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Hoffmann, R. A wiki for the life sciences where authorship matters. Nature Genetics (2008)
 
 
 
 
 

A lily stylar pectin is necessary for pollen tube adhesion to an in vitro stylar matrix.

Pollen tube cells adhere to the wall surface of the stylar transmitting tract epidermis in lily. This adhesion has been proposed as essential for the proper delivery of the sperm cells to the ovule. An in vitro adhesion bioassay has been used to isolate two stylar molecules required for lily pollen tube adhesion. The first molecule was determined to be a small, cysteine-rich protein with some sequence similarity to lipid transfer proteins and now called stigma/stylar cysteine-rich adhesin (SCA). The second, larger, molecule has now been purified from style fragments and characterized. Chemical composition, specific enzyme degradations, and immunolabeling data support the idea that this molecule required for pollen tube adhesion is a pectic polysaccharide. In vitro binding assays revealed that this lily stylar adhesive pectin and SCA are able to bind to each other in a pH-dependent manner.[1]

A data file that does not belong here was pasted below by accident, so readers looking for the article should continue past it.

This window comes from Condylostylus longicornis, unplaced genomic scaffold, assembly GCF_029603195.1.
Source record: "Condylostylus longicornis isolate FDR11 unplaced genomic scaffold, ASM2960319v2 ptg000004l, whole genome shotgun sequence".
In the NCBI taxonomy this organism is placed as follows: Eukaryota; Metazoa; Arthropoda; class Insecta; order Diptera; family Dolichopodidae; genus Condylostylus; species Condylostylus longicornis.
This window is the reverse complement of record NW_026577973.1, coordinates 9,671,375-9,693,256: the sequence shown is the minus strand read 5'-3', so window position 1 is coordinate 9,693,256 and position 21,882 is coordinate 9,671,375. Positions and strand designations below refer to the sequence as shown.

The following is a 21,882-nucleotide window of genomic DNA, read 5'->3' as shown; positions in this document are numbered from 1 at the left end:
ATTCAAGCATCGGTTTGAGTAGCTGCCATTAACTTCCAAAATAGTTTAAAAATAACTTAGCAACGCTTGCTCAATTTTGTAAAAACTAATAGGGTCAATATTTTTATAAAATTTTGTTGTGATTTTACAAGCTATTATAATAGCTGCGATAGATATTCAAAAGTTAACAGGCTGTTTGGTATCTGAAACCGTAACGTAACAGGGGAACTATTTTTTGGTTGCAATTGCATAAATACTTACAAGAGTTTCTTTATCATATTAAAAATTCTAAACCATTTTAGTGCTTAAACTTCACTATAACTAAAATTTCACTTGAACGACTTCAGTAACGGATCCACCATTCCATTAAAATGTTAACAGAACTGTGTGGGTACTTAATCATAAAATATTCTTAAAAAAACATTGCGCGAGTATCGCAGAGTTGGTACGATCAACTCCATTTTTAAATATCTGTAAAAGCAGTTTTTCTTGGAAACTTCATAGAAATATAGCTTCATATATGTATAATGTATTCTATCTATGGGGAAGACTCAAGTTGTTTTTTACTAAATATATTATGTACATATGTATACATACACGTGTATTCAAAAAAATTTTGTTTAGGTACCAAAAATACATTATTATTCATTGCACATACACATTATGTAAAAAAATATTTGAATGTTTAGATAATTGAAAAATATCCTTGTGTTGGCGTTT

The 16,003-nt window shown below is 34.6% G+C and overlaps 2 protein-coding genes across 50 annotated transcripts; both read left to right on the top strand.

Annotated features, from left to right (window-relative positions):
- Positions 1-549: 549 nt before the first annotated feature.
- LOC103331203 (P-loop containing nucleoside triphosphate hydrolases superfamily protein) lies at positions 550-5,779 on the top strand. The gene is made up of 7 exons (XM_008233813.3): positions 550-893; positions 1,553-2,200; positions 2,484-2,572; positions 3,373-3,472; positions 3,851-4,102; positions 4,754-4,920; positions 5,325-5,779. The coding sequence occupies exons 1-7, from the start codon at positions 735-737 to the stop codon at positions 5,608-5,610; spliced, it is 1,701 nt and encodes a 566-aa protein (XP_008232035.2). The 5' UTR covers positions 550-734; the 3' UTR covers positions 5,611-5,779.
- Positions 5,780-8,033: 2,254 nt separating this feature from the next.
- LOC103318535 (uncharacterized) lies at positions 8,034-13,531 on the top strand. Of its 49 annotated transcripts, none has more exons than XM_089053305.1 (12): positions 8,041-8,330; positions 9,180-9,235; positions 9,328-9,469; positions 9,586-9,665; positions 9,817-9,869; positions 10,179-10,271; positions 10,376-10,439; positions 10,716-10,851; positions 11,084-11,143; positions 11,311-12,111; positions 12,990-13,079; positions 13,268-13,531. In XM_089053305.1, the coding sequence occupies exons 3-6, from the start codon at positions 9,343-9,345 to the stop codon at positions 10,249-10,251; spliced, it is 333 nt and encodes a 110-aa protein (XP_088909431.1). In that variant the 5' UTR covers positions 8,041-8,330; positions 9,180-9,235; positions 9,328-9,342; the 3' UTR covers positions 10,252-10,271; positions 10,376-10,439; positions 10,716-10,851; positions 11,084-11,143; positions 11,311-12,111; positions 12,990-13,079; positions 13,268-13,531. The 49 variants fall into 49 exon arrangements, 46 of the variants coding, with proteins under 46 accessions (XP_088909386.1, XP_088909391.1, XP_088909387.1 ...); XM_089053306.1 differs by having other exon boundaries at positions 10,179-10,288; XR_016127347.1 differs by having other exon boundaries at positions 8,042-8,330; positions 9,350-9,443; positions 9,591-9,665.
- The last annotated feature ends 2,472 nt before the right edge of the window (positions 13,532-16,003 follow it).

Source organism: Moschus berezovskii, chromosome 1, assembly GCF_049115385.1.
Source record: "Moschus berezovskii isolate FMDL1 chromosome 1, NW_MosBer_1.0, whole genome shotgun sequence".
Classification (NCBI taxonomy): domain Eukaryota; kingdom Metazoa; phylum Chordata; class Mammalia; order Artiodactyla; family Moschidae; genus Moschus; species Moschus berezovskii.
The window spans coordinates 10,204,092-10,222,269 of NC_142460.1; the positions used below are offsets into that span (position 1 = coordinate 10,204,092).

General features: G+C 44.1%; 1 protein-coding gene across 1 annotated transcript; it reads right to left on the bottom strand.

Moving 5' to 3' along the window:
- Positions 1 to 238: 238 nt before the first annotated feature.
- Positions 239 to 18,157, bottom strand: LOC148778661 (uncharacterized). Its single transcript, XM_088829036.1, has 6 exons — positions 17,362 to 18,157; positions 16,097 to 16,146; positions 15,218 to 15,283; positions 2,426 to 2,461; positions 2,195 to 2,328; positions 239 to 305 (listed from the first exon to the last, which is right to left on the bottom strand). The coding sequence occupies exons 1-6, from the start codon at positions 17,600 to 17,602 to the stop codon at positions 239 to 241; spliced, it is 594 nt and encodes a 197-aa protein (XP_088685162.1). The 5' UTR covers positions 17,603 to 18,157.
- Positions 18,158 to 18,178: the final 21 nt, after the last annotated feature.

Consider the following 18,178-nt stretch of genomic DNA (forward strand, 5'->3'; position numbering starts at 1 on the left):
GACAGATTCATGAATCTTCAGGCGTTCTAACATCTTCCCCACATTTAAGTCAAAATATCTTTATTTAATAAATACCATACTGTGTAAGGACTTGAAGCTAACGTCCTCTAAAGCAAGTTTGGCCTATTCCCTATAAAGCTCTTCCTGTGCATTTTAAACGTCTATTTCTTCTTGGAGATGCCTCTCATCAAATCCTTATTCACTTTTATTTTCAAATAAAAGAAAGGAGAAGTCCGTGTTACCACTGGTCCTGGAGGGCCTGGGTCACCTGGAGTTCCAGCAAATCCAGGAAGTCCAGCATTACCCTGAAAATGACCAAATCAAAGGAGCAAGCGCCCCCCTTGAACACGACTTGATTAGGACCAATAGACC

References

  1. A lily stylar pectin is necessary for pollen tube adhesion to an in vitro stylar matrix. Mollet, J.C., Park, S.Y., Nothnagel, E.A., Lord, E.M. Plant Cell (2000) [Pubmed]
 
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